Teaching Accountability and Responsibility to Our Residents
In his presentation on teaching accountability and responsibility to residents, Eduardo Mayorga, MD, Honorary Chief of Ophthalmology, Italian Hospital, Buenos Aires, stated that there is no doubt that residents should receive training about how to prevent unintended harm. He explained that this can be considered under three headings: what to teach, how to teach, and how to assess.
- What to teach: the patient safety curriculum. The WHO website provides material on this curriculum, which can be incorporated into daily practice. It is necessary to consider whether these generic curricula can be adapted to ophthalmology or whether a specific curriculum needs to be developed.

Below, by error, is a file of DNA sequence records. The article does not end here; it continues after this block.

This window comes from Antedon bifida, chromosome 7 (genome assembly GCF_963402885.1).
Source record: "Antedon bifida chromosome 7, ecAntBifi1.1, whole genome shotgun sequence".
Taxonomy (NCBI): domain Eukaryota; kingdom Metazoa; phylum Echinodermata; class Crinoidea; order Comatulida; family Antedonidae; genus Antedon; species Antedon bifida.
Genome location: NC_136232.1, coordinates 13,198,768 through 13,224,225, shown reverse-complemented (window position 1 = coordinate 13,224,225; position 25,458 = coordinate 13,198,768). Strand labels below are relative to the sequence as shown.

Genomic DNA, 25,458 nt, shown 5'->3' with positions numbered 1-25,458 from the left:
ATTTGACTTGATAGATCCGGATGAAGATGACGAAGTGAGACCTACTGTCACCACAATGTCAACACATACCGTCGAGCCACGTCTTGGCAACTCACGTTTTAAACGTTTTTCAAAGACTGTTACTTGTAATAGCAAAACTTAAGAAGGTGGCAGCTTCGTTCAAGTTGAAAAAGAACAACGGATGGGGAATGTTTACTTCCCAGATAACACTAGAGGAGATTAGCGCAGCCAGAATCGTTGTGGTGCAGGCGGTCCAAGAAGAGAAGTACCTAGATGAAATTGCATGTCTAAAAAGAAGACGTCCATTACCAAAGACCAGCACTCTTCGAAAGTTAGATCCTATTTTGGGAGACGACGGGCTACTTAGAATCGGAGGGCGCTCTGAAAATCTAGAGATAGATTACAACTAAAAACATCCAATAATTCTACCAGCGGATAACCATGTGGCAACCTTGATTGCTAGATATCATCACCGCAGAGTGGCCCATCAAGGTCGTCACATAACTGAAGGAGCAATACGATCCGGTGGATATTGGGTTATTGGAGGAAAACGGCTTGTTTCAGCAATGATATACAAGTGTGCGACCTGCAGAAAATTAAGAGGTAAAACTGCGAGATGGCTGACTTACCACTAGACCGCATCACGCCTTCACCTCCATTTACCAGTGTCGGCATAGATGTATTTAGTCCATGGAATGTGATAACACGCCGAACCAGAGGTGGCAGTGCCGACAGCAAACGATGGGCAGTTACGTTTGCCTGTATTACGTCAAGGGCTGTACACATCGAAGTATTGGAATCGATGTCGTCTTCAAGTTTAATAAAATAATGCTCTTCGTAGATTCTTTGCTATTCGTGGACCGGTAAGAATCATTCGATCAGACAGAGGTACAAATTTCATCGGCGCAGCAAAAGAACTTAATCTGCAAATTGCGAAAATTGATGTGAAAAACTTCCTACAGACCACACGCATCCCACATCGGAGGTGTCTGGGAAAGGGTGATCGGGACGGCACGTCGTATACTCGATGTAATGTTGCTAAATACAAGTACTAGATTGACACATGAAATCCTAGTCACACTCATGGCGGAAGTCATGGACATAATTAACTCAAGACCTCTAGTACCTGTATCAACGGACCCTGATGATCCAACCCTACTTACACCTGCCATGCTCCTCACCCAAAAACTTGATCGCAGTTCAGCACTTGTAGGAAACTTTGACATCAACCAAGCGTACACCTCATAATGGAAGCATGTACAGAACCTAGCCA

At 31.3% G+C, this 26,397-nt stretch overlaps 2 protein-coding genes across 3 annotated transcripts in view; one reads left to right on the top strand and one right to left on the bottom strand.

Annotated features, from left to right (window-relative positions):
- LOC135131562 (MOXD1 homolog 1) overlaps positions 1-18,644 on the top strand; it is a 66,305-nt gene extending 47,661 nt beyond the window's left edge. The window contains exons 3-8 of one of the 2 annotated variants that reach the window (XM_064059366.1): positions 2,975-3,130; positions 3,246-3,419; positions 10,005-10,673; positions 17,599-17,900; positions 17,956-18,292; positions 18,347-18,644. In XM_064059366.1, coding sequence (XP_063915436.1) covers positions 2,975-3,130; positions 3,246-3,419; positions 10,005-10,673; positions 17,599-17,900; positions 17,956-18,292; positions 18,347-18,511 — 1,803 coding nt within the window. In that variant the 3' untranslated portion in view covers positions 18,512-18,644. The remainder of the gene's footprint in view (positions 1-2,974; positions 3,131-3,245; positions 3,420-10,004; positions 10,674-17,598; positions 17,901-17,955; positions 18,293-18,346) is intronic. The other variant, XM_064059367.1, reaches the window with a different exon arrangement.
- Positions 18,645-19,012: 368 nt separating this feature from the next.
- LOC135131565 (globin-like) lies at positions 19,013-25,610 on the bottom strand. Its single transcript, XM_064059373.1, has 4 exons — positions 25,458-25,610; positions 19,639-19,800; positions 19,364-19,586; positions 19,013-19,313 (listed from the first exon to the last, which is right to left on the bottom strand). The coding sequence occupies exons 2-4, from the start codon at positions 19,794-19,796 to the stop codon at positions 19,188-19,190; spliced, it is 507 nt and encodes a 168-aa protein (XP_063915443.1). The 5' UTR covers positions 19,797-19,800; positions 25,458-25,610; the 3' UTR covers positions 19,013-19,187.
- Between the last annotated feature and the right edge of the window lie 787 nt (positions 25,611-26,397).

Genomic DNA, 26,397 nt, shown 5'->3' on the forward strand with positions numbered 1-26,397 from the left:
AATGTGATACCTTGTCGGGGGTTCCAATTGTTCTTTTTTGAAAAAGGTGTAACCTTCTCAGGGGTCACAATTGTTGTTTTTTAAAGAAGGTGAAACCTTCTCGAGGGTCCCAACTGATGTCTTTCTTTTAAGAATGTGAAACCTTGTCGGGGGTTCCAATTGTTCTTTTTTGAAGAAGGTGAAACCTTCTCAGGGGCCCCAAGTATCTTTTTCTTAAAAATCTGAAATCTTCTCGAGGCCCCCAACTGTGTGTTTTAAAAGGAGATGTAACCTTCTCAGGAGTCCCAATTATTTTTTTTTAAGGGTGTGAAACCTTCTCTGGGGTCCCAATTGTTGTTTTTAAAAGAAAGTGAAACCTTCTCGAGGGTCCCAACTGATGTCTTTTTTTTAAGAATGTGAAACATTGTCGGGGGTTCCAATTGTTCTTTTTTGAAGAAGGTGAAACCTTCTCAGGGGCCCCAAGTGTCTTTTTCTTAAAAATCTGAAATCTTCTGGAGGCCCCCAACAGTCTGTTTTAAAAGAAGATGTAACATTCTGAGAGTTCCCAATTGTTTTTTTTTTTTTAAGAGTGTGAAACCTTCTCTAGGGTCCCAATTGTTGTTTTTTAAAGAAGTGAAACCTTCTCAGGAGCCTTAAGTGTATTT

- How to teach: Are ophthalmology teachers focusing on patient safety when training residents or do they need training themselves? Are they ready to be role models for their residents in practicing patient safety? Are ophthalmologists practicing safety or speed when performing surgery? Are they training their residents to reduce medical errors and complications? Is there a culture of analyzing complications and taking complications seriously, or do residents treat complications frivolously and joke about them?
- How to assess: Will a carrot-and-stick model work? Should questions on patient safety be included in all resident assessments?
Dr. Mayorga’s recommendations include the following:
- Developing an ophthalmology-focused online patient safety course
- Training and assessing residents on patient safety
- Creating a culture of patient safety during resident training and making every day “patient safety day”